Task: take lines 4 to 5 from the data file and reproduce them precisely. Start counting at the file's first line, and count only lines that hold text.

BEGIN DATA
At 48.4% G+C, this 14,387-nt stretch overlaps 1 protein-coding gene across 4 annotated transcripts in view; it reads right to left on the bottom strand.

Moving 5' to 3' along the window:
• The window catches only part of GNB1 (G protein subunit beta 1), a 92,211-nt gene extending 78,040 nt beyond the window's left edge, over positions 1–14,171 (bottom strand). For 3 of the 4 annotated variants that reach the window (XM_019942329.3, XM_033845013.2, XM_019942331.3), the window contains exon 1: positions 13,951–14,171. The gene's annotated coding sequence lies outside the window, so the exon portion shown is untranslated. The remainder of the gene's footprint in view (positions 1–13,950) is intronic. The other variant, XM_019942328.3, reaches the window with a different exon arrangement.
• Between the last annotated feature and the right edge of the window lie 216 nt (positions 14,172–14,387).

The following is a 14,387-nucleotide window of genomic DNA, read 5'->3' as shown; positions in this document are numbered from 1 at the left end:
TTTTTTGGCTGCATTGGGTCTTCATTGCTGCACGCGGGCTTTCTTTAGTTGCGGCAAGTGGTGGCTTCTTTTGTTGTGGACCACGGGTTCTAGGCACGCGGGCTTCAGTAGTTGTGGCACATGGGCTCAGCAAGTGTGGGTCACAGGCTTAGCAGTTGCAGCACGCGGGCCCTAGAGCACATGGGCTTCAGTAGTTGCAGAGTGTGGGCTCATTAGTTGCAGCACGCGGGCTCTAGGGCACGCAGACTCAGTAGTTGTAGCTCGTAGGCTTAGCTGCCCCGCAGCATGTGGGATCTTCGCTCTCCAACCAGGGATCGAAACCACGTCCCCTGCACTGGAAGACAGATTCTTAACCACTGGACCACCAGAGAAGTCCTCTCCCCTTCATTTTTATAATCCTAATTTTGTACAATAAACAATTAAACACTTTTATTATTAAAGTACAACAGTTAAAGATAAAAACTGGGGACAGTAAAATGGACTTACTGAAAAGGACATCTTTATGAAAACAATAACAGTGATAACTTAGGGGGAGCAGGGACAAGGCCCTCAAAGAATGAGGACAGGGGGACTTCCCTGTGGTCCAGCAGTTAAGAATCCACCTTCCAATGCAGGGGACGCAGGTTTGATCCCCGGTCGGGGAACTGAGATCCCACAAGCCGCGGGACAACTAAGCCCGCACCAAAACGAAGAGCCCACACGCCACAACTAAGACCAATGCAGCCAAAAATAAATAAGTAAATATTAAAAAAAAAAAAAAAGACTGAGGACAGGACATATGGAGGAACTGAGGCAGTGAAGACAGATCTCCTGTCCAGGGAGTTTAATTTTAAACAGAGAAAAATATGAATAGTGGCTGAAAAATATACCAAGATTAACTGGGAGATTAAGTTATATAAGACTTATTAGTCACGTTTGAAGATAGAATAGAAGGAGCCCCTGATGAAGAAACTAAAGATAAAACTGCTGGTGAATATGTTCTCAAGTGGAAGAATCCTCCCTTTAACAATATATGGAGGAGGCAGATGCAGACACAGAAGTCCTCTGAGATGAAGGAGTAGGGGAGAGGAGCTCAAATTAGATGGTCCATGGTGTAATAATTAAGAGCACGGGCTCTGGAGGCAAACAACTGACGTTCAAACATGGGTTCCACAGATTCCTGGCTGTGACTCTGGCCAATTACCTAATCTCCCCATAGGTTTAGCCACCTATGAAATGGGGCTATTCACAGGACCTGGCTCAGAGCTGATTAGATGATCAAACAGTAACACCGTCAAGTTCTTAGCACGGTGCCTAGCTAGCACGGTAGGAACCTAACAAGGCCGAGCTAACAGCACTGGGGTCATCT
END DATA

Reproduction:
• Between the last annotated feature and the right edge of the window lie 216 nt (positions 14,172–14,387).

The following is a 14,387-nucleotide window of genomic DNA, read 5'->3' as shown; positions in this document are numbered from 1 at the left end: